Reducing Federal Prisoners’
The biggest threat to domestic apparel and footwear manufacturing is not foreign competition. The biggest threat to domestic manufacturing is actually the U.S. government through Federal Prison Industries, a federally owned corporation that puts federal inmates to work while in prison. FPI has long been able to control majority shares of major contracts, up to 100 percent in some cases. AAFA is actively pursuing reform of the FPI program to prevent lost opportunities for new business, layoffs, plant closures, and complete business shutdowns. AAFA is also working with Defense Logistics Agency Troop Support (DLS-TS) to implement “best practices” acquisition policies in place of current reverse auction methods, and with the Department of Defense to expand the Berry Amendment to cover athletic footwear for American troops.
Leading the Discussion
about Commercial Production
Through AAFA’s Government Contracts Committee, AAFA has led an industry wide discussion about domestic manufacturing for the commercial market. Through this discussion, we have explored many of the challenges U.S. brands and retailers encounter when seeking domestic opportunities and how domestic manufacturers can better position themselves in a globally competitive marketplace. These topics continue to be at the forefront for the committee as future meeting agendas are being developed.
Increasing the Visibility
of Domestic Manufacturers
AAFA has partnered with Tradegood (www.tradegood.com) to provide U.S. name brands and retailers with easy and convenient access to qualified domestic factories and producers. AAFA members automatically receive a complimentary membership to Tradegood’s services, including: verified supplier information, supply chain visibility, complimentary online training programs, assistance in supplier searches and access to industry events.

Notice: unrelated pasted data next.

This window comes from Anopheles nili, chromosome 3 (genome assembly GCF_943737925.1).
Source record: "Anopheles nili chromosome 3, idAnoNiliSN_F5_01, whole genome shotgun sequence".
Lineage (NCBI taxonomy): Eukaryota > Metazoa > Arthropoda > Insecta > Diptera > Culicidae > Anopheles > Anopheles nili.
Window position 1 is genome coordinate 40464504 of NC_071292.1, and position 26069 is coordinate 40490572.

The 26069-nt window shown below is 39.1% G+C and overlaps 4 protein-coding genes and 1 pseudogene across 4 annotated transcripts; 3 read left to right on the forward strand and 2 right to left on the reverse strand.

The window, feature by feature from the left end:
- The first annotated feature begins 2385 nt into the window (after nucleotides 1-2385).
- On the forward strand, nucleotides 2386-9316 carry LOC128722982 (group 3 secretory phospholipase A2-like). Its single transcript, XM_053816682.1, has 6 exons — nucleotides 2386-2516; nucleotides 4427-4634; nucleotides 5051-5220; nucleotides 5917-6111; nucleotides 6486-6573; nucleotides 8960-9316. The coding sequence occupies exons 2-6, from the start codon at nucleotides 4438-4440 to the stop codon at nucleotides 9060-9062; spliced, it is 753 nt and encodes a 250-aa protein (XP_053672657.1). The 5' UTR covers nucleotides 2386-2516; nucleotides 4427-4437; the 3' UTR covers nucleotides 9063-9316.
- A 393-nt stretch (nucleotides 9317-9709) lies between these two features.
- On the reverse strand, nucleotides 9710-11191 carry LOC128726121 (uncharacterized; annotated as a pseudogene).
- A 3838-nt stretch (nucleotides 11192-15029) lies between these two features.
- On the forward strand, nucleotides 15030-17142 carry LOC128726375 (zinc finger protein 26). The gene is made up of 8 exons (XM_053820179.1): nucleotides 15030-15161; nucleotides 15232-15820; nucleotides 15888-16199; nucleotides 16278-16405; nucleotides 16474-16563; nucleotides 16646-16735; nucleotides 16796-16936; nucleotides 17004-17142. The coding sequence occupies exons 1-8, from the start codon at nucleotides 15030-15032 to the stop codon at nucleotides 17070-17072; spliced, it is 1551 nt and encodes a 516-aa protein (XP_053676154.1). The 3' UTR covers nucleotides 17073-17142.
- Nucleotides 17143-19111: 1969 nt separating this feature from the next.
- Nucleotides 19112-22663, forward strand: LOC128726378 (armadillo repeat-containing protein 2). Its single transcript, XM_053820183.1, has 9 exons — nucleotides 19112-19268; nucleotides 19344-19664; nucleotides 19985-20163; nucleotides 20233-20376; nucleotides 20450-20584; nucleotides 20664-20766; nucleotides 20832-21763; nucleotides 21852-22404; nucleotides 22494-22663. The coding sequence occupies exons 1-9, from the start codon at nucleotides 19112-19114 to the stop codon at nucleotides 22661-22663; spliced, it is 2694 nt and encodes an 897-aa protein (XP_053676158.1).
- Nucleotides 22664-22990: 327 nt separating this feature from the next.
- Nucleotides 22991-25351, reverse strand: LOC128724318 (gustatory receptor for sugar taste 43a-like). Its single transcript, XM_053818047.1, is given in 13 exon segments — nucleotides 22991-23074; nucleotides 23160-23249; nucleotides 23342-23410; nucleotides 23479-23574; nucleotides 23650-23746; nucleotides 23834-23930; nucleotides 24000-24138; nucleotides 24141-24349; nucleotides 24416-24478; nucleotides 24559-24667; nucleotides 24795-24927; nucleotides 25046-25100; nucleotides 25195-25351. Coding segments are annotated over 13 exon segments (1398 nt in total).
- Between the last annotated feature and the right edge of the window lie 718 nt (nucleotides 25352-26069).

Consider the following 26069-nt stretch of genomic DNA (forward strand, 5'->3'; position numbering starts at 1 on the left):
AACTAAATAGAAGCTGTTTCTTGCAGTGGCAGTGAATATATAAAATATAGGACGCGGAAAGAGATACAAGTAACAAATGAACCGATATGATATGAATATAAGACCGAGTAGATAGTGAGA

Promoting U.S. Exports
in the Global Market
Leveraging the growing popularity of “Made in USA” products, AAFA works to ensure free trade agreements include important provisions that open markets for U.S.-made apparel and footwear. These opportunities include current negotiations toward a commercially-meaningful Trans-Pacific Partnership, a trade agreement that stands to expand opportunities for U.S. manufacturers in lucrative markets like Japan, Australia, Singapore, and New Zealand.
Knocking Down Foreign Trade Barriers
for U.S. Manufacturers
To further assist domestic manufacturers, AAFA has developed a series of resources to make it easier for these companies to compete globally. Other timely issues, such as the recently presented challenges brought forth by the EU’s imposed tariff on US-made women's jeans and efforts to improve U.S. leather footwear access to Japan, continue to be a driving force behind AAFA’s efforts on Capitol Hill.